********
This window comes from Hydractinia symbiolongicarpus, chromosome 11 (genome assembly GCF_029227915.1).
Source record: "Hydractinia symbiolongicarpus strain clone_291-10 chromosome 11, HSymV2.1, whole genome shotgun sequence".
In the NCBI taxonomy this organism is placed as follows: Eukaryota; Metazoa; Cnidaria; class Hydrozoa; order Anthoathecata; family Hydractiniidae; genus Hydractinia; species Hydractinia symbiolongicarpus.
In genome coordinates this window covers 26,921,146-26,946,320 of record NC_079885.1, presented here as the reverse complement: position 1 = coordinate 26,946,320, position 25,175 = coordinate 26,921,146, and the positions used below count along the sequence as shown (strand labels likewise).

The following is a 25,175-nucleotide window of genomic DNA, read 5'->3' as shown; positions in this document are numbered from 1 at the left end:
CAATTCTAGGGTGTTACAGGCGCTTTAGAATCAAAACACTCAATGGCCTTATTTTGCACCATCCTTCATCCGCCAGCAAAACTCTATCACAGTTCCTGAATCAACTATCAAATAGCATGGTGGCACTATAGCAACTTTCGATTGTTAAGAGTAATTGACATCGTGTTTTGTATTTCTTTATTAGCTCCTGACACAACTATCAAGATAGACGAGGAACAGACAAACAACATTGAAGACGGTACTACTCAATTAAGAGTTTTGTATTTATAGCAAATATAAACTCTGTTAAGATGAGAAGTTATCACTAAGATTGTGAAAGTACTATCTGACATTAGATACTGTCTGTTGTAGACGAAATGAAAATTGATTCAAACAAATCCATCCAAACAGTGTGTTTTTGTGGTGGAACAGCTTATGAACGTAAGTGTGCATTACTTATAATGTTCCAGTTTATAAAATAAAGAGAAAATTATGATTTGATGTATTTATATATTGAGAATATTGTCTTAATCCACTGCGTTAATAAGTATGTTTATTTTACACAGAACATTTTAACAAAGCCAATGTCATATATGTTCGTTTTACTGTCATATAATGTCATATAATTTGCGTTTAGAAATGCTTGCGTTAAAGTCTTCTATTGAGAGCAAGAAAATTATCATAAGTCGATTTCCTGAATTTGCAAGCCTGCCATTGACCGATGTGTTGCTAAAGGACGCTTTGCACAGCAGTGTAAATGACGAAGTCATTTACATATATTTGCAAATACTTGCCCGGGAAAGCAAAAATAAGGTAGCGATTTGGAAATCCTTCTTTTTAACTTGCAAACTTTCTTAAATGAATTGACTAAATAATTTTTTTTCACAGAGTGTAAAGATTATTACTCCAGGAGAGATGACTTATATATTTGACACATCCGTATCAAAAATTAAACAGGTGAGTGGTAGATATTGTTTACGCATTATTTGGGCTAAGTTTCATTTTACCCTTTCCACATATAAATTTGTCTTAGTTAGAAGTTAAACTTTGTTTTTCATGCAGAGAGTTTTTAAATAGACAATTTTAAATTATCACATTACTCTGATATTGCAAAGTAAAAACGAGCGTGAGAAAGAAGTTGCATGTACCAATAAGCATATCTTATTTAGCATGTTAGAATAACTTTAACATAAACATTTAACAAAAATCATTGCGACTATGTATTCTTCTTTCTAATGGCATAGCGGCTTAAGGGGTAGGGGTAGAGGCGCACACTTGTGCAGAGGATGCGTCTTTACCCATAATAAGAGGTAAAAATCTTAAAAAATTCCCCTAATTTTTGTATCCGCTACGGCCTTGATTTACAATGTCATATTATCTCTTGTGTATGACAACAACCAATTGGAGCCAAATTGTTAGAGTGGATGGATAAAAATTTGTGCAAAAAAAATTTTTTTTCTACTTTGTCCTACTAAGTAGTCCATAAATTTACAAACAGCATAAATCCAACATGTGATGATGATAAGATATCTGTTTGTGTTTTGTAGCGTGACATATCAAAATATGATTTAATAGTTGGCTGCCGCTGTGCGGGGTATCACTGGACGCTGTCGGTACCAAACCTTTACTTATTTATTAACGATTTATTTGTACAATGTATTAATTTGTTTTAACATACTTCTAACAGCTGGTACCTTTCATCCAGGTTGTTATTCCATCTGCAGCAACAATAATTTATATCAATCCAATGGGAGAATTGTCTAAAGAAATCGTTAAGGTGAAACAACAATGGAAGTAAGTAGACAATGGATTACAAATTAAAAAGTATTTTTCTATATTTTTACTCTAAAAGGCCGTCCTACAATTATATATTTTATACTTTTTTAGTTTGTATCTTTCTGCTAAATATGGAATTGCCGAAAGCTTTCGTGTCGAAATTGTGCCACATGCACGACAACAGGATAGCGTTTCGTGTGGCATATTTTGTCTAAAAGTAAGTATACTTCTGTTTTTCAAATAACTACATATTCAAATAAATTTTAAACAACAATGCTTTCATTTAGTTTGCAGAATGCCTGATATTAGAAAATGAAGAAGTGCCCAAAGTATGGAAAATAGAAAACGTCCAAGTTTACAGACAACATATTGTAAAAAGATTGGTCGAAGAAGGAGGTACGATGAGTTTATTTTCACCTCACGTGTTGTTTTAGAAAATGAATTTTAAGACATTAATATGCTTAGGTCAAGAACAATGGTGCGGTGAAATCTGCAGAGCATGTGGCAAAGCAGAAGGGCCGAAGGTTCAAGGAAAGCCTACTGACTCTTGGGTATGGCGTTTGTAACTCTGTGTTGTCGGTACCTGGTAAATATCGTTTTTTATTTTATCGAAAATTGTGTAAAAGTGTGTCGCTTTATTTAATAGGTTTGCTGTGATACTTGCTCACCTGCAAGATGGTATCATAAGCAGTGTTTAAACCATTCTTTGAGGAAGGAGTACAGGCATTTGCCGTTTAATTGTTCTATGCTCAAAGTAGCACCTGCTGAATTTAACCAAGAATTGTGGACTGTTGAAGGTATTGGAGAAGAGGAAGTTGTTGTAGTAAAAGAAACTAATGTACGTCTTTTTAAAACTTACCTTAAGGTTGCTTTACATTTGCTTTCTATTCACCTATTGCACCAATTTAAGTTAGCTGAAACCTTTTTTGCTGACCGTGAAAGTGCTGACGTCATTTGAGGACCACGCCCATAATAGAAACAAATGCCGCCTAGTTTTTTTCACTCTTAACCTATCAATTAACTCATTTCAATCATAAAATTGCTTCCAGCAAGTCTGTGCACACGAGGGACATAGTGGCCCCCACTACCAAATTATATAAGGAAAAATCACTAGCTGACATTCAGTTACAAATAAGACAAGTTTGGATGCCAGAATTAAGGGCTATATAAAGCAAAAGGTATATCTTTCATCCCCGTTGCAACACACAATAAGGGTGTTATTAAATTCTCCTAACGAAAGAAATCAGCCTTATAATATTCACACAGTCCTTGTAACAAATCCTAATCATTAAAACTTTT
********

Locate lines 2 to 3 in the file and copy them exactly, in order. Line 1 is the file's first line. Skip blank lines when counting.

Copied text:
Source record: "Hydractinia symbiolongicarpus strain clone_291-10 chromosome 11, HSymV2.1, whole genome shotgun sequence".
In the NCBI taxonomy this organism is placed as follows: Eukaryota; Metazoa; Cnidaria; class Hydrozoa; order Anthoathecata; family Hydractiniidae; genus Hydractinia; species Hydractinia symbiolongicarpus.